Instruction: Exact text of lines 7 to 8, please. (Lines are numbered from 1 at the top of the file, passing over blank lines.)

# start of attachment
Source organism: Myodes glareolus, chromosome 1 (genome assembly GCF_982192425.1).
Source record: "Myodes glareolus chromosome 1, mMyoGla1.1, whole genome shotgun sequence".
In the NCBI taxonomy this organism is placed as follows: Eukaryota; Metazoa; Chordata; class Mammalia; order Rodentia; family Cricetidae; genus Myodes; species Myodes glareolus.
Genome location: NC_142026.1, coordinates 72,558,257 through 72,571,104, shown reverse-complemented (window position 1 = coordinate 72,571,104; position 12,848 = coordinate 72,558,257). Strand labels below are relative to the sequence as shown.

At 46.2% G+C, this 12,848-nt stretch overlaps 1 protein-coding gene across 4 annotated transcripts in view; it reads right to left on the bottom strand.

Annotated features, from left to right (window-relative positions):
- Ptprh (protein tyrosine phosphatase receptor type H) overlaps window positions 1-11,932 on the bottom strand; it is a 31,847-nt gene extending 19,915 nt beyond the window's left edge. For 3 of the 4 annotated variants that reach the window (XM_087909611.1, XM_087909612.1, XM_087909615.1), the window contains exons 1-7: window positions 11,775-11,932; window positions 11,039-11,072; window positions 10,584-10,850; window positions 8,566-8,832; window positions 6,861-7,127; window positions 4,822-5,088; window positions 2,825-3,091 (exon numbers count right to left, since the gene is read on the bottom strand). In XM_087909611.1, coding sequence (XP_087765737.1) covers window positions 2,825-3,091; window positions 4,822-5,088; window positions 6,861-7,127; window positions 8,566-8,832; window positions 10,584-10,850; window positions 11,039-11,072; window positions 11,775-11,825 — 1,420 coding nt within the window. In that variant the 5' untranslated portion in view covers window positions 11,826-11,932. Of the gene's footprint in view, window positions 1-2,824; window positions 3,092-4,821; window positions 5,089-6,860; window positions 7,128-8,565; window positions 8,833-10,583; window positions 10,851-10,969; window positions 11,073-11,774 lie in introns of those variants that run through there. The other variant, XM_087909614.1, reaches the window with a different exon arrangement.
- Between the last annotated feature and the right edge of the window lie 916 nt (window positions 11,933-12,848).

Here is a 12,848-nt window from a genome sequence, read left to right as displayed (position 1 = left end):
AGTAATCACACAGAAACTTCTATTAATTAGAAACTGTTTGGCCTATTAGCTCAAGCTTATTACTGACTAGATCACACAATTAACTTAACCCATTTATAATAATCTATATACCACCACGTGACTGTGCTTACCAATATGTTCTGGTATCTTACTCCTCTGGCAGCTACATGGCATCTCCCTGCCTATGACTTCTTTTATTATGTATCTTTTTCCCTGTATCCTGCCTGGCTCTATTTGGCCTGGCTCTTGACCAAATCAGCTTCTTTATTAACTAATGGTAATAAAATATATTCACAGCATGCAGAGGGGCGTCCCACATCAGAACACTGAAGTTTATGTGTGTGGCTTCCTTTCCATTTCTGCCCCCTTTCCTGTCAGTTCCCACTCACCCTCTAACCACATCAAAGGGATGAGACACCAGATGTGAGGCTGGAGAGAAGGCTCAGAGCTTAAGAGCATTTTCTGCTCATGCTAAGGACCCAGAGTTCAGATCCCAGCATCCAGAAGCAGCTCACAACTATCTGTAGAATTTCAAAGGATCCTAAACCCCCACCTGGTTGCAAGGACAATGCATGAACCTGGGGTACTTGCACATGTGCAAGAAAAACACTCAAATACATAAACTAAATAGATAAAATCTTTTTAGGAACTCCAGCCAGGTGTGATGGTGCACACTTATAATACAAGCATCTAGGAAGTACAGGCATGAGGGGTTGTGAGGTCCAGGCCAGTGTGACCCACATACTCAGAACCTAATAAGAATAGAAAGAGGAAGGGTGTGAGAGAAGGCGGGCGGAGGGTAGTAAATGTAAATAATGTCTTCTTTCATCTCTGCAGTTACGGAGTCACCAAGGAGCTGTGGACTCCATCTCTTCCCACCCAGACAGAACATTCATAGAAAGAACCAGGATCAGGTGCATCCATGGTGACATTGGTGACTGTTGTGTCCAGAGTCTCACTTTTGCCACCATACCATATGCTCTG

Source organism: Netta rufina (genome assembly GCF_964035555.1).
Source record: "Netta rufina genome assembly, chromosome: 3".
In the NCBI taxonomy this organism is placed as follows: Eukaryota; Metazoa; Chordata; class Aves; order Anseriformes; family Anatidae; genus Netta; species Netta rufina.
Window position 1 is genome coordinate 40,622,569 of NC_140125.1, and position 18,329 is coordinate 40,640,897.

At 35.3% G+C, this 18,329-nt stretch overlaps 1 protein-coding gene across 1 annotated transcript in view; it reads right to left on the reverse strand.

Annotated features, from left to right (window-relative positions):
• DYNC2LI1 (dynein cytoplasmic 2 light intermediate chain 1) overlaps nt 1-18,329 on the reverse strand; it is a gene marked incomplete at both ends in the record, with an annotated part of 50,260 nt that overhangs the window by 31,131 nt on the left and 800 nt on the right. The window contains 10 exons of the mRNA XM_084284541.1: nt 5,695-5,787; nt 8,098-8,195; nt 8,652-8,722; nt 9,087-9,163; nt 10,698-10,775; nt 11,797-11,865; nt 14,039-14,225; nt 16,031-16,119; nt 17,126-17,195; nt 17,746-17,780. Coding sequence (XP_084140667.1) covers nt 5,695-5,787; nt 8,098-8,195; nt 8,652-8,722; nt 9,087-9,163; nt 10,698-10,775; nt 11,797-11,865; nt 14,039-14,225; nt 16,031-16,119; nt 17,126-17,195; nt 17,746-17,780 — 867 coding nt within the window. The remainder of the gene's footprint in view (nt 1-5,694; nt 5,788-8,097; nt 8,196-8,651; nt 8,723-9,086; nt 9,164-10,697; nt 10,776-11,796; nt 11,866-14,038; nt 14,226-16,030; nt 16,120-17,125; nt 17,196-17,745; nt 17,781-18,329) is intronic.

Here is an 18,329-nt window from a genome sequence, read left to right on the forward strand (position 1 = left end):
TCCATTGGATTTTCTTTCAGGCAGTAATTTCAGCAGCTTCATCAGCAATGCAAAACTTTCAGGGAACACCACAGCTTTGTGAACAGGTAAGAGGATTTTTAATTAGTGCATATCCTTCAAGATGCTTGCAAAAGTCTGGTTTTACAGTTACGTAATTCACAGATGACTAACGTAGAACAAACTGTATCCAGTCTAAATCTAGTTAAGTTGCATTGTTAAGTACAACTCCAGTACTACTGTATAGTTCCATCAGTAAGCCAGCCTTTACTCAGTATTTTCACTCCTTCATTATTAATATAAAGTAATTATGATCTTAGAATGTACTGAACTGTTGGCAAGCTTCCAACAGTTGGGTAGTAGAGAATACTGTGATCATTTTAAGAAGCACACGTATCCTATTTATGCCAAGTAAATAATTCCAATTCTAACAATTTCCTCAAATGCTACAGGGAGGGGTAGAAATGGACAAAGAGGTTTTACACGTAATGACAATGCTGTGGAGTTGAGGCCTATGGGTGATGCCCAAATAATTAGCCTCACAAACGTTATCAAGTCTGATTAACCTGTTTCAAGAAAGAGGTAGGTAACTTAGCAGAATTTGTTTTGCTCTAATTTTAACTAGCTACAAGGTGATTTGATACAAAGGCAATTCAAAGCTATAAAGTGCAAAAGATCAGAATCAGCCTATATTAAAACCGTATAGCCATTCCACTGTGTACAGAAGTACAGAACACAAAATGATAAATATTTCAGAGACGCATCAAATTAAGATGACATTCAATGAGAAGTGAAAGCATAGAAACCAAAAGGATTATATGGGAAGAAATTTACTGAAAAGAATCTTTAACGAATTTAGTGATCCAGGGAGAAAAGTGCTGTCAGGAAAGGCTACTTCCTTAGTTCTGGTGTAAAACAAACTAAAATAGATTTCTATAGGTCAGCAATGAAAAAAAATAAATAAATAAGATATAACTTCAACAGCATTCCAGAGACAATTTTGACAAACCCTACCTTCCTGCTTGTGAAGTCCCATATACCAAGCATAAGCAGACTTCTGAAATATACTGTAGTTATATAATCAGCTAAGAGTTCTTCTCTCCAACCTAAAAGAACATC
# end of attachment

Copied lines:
- Ptprh (protein tyrosine phosphatase receptor type H) overlaps window positions 1-11,932 on the bottom strand; it is a 31,847-nt gene extending 19,915 nt beyond the window's left edge. For 3 of the 4 annotated variants that reach the window (XM_087909611.1, XM_087909612.1, XM_087909615.1), the window contains exons 1-7: window positions 11,775-11,932; window positions 11,039-11,072; window positions 10,584-10,850; window positions 8,566-8,832; window positions 6,861-7,127; window positions 4,822-5,088; window positions 2,825-3,091 (exon numbers count right to left, since the gene is read on the bottom strand). In XM_087909611.1, coding sequence (XP_087765737.1) covers window positions 2,825-3,091; window positions 4,822-5,088; window positions 6,861-7,127; window positions 8,566-8,832; window positions 10,584-10,850; window positions 11,039-11,072; window positions 11,775-11,825 — 1,420 coding nt within the window. In that variant the 5' untranslated portion in view covers window positions 11,826-11,932. Of the gene's footprint in view, window positions 1-2,824; window positions 3,092-4,821; window positions 5,089-6,860; window positions 7,128-8,565; window positions 8,833-10,583; window positions 10,851-10,969; window positions 11,073-11,774 lie in introns of those variants that run through there. The other variant, XM_087909614.1, reaches the window with a different exon arrangement.
- Between the last annotated feature and the right edge of the window lie 916 nt (window positions 11,933-12,848).